But now that her moral sorrows were passing away a fresh one arose on the natural side of her which knew no social law. When she reached home it was to learn to her grief that the baby had been suddenly taken ill since the afternoon. (14.30)
Once again, we're seeing a distinction between "social law" and "natural" law – between epistemology and ontology.
Phase IV: "The Consequence," Chapter Twenty-Six
The fireplace confronted him with its extinct embers; the spread supper-table, whereon stood the two full glasses of untasted wine, now flat and filmy; her vacated seat and his own; the other articles of furniture, with their eternal look of not being able to help it, their intolerable inquiry of what was to be done? (36.1)
When Angel wakes up the morning after Tess's confession, his whole world has collapsed. All his perceptions of Tess seem to have been wrong, and his whole outlook on life seems to fall apart. And yet the room itself looks just the same – the supper that they never ate is still sitting there. The inanimate objects around him, like the furniture, are still the same as ever, and their sameness, after the collapse of everything he ever thought he knew, seems almost to mock him.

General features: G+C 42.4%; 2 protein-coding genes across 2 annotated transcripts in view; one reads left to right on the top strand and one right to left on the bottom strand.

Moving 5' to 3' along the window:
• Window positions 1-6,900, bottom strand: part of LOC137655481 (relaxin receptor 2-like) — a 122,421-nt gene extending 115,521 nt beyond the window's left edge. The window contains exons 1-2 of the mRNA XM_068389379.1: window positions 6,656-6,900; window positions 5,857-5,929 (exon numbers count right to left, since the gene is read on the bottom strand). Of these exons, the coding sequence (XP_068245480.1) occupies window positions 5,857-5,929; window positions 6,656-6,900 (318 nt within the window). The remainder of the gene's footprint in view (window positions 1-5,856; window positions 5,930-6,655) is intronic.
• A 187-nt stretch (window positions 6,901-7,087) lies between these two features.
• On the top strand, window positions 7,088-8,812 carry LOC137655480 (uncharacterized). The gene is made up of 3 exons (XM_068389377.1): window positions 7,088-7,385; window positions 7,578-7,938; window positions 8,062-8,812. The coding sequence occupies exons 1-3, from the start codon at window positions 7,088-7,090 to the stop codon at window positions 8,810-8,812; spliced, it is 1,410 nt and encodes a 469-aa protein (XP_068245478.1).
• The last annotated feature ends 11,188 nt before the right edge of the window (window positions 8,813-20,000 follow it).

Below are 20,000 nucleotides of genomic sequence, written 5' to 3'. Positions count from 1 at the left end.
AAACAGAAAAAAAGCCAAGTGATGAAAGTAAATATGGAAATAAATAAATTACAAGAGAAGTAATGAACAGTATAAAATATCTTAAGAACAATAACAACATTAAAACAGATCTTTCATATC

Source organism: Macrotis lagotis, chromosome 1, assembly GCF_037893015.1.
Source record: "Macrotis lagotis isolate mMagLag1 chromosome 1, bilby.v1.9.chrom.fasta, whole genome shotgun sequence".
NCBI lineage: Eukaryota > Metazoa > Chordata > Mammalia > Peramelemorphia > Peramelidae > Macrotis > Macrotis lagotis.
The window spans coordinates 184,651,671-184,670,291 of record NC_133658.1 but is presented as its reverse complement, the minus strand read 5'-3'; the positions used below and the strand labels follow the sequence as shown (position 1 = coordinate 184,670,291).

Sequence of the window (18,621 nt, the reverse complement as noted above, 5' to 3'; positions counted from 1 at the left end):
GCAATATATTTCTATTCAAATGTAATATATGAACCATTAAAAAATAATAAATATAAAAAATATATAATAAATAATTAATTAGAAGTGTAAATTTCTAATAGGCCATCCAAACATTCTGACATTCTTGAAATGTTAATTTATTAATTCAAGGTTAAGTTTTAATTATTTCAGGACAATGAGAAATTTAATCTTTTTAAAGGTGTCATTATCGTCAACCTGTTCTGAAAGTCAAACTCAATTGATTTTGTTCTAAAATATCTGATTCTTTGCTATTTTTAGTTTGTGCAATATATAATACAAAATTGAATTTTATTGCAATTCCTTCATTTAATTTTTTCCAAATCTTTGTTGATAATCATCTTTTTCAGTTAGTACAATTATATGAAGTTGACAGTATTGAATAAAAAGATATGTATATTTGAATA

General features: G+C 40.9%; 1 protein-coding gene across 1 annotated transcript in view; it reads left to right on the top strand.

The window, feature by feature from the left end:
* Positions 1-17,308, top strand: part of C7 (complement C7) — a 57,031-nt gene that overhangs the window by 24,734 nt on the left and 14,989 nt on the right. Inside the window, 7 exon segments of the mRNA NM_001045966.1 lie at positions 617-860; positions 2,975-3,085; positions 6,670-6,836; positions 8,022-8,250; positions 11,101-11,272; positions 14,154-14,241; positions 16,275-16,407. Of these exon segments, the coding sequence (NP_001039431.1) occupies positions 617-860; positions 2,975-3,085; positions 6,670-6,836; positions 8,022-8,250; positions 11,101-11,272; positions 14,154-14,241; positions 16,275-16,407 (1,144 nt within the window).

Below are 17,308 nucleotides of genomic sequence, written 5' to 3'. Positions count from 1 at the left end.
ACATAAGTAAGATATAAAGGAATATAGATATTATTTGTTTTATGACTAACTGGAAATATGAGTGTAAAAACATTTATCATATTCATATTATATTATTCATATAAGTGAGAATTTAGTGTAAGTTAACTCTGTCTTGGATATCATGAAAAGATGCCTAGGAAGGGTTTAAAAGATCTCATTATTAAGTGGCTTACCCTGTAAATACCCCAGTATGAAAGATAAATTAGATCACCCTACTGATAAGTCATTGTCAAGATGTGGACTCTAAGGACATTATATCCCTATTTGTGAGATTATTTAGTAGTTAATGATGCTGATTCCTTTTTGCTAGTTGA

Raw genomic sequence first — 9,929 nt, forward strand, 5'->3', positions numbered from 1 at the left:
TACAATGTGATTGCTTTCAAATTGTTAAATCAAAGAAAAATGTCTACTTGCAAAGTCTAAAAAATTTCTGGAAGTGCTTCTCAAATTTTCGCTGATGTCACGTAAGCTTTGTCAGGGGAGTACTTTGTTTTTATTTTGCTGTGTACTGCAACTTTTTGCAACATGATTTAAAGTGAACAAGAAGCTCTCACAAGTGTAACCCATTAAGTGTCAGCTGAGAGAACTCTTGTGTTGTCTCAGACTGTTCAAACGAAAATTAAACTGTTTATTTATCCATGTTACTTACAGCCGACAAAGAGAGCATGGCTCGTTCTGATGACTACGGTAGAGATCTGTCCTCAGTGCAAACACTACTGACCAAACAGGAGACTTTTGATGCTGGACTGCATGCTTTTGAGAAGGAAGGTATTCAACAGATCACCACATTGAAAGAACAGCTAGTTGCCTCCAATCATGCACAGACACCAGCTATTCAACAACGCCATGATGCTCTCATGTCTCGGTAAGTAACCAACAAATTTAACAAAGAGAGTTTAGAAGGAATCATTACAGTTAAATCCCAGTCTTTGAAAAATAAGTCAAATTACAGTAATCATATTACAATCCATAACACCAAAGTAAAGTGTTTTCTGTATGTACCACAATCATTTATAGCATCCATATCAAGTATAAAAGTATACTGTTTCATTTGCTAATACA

Phase V: "The Woman Pays," Chapter Thirty-Five
All material objects around announced their irresponsibility with terrible iteration. And yet nothing had changed since the moments when he had been kissing her; or rather, nothing in the substance of things. But the essence of things had changed. (35.2)
After Tess confesses to Angel, his inner world goes all topsy-turvy. Everything he ever knew, or thought he knew, has to be re-evaluated. Tess isn't the person he thought she was (or is she?). But of course his state of inner agitation and confusion isn't reflected in the outside world – the room itself, and all the "material objects around" them, stay the same. The world itself is utterly indifferent to what's going on in the hearts and minds of these two people. They're both utterly alone.
Phase V: "The Woman Pays," Chapter Forty-One
[…] but, outside humanity, she had at present no fear. (41.27)
Again, it's civilization, and people, that Tess fears – nature and the outdoors seem safe to her.